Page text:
The concentration factor, η, was experimentally determined by measuring flow rates at the sample and waste outlets using two matched flow sensors. Both measured and predicted concentration factors are plotted as a function of the pressure differential δP for 5 different total flow rates ΣQ. See FIG. 7G. For a given δP, the measured concentration factors become larger than the predicted values, and this difference increases with increasing δP. This systematic discrepancy can be attributed to the variation in 2δP/δQ=Ri+Ro+2Rp, which decreases with increasing δP according to the experimental data, while it is assumed to be a constant in the model. See FIG. 7F. If this variation was accounted for in the model, the predictions would be in better agreement with the experiments. Nevertheless, the predictions for the concentration factor obtained from Equations 1.9-1.11 are overall in good agreement with the measured experimental data. From a practical point-of-view, concentration factors above 10 are not preferred since a significant fraction of liquid is withdrawn from the sample by each shunt and particles could potentially clog the micropores, which in turn would increase the pressure differential δP on the remaining shunts which would then increase their likelihood of also being clogged.

The capability to precisely control the dimensions of the micropores is important to the performance of the concentrator for a number of reasons. First, the micropores must be very small to create a large flow resistance (Rp) so that the pressures in the waste and sample channels do not equilibrate and a transverse flow, δQ, is maintained. Second, while the design fabricated here performed well, an optimized design would require that the micropores have a size that depends on their location in the concentrator. That is, based on detailed finite volume modeling the pressure difference across the micropores was not the same for all, where it was larger for those micropores located near the inlet and outlet of the concentrator. Consequently, a design that results in the same flow rate through every micropore requires that those micropores be smaller than the micropores in the middle of the concentrator. The flow rate through a micropore is sensitive to its size and shape so a precision fabrication method is essential for an optimized design.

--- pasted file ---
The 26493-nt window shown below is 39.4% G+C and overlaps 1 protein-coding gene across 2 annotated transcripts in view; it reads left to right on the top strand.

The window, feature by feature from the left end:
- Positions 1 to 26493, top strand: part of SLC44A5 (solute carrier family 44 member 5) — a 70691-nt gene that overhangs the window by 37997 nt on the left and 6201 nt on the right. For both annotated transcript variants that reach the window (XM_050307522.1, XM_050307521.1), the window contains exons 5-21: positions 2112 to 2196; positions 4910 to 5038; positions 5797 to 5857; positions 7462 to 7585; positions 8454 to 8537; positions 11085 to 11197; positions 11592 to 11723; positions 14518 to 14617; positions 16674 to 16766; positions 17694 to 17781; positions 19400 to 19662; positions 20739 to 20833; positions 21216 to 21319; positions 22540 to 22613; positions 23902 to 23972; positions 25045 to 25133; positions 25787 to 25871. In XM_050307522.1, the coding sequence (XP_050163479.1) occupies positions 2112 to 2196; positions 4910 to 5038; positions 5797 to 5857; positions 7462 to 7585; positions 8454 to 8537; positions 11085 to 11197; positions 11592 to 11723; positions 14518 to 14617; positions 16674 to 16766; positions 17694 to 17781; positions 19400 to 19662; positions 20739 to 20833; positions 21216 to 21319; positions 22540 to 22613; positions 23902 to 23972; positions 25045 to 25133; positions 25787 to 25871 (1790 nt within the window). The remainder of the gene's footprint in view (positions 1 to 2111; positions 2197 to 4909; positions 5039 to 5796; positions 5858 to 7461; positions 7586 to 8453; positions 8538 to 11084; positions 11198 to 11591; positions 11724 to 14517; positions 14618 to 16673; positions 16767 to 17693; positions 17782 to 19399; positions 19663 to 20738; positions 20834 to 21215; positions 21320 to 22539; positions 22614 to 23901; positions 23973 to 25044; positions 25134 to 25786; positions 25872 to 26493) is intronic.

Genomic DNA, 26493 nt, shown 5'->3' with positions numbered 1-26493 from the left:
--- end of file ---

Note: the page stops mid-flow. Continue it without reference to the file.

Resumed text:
The example above uses individual shunts to remove liquid and concentrate cell. Alternatively, the edge-to-edge mask design can be used to make a continuous horizontal slit with the height small enough to remove liquid but prevent a particle such as a cell from passing. See FIGS. 4G, 6B. This approach is advantageous in that it prevents undesired clogging and pore occlusion and increase the total area for fluid removal. The increased area allows the gradually exchange the initial carrier fluid with a second exchange solution. Controlled fluid exchange is important in cell handling procedures to prevent unwanted shock to cellular function and help preserve internal mechanism. The continuous fluid flow in this design keeps individual cells in constant motion helping to minimize cell-wall adhesion and cell-cell aggregation.